The events of this chapter are critical in the history of Israel, as we shall point out at the conclusion of the message. We might wonder, however, how important this text can be to us, since we are not living under this “old covenant,” but under the “new covenant,” the covenant inaugurated by our Lord. What is in this text for us? This is a logical and valid question. Answers to it must include these:
(1) The ratification of the Mosaic Covenant in the 24th chapter of Exodus is the key to the remainder of the Book of Exodus. I have to admit that I was tempted to leave Exodus right after the giving of the Ten Commandments. Nevertheless, we must see the Law of proportion at work here. In the Gospels of the New Testament, the greatest amount of detail is given with respect to the last week of our Lord’s life. We thus must surmise that the events of this week were of great importance.
So, too, when we come to the Book of Exodus, we find that the “human interest” accounts of the book are heavily outnumbered by the details bearing upon the design, the construction, and the inauguration of the tabernacle. The 24th chapter of Exodus is the transition point, where once the covenant is ratified, the tabernacle becomes the most prominent subject. If we are to understand the Book of Exodus as a whole, we dare not neglect chapter 24. This matter will be pursued more fully later.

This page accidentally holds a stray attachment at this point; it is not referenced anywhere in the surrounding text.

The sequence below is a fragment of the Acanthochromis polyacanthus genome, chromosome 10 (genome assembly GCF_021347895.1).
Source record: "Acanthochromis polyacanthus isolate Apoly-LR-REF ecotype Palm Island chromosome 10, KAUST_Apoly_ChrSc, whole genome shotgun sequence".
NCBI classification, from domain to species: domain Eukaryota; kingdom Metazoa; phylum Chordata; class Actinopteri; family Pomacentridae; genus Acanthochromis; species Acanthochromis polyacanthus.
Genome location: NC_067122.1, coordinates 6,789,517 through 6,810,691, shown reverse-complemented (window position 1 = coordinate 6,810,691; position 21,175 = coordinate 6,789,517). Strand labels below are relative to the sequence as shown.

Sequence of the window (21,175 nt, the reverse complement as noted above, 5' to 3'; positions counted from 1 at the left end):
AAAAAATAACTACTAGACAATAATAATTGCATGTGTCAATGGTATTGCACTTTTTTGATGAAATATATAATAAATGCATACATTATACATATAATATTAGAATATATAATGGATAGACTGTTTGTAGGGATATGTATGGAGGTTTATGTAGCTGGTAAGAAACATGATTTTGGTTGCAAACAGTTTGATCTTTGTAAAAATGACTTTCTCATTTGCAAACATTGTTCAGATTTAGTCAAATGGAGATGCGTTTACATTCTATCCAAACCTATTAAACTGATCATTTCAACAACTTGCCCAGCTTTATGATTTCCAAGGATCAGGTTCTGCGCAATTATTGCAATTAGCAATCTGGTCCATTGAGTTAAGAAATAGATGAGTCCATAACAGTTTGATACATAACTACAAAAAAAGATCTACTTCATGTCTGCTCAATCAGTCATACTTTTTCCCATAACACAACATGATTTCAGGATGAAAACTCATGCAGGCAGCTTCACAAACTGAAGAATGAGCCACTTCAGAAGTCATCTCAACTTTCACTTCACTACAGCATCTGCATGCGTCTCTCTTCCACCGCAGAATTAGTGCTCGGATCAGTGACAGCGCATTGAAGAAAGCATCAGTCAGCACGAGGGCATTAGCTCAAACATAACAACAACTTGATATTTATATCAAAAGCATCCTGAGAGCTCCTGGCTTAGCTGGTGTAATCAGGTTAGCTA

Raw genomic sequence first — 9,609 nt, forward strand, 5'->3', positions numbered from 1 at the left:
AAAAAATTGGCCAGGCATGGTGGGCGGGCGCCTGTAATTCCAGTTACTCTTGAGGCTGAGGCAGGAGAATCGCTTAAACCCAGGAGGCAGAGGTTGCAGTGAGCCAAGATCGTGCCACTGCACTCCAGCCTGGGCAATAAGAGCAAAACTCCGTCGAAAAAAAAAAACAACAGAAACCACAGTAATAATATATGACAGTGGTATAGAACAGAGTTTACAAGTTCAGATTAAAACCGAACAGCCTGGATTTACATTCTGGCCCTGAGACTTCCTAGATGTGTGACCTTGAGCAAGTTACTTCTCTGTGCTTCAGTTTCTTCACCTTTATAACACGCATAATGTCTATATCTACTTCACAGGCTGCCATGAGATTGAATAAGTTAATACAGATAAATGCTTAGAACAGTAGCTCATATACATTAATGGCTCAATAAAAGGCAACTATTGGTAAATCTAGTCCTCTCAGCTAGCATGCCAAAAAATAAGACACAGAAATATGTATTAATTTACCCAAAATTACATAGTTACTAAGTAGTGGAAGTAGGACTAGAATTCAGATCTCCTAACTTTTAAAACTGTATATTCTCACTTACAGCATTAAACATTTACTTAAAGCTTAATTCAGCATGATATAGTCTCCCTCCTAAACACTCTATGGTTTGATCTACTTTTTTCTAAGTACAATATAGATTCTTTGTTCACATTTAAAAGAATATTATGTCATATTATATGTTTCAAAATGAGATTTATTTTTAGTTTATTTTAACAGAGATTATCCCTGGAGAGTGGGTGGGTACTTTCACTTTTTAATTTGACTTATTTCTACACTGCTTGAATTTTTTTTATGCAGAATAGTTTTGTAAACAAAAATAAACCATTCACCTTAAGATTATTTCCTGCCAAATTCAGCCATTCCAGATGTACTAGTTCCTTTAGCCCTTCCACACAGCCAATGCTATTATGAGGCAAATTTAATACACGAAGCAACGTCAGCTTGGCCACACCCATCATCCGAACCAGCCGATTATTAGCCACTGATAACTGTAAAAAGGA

(2) We cannot possibly understand the message and the meaning of the Old Testament apart from an understanding of the old covenant, which is instituted here in Exodus 24.
(3) We cannot understand the New Testament apart from an understanding of the Old, of which the Mosaic covenant is the key. Even a casual reading of the Book of Hebrews underscores the need to understand the old covenant and the Old Testament, if we are to grasp the work of Christ in bringing the new covenant. Understanding covenants is important to Christianity. The concept of a covenant must be understood, since the gospel is the proclamation of a new covenant, which was instituted by our Lord, Jesus Christ.
As the Book of Hebrews indicates, the new covenant is to be viewed in contrast to the old. In a word, the new covenant is “better” than the old. On the other hand, there is a great deal of continuity between the two covenants, and thus we can also learn much by focusing on the similarities of the two covenants.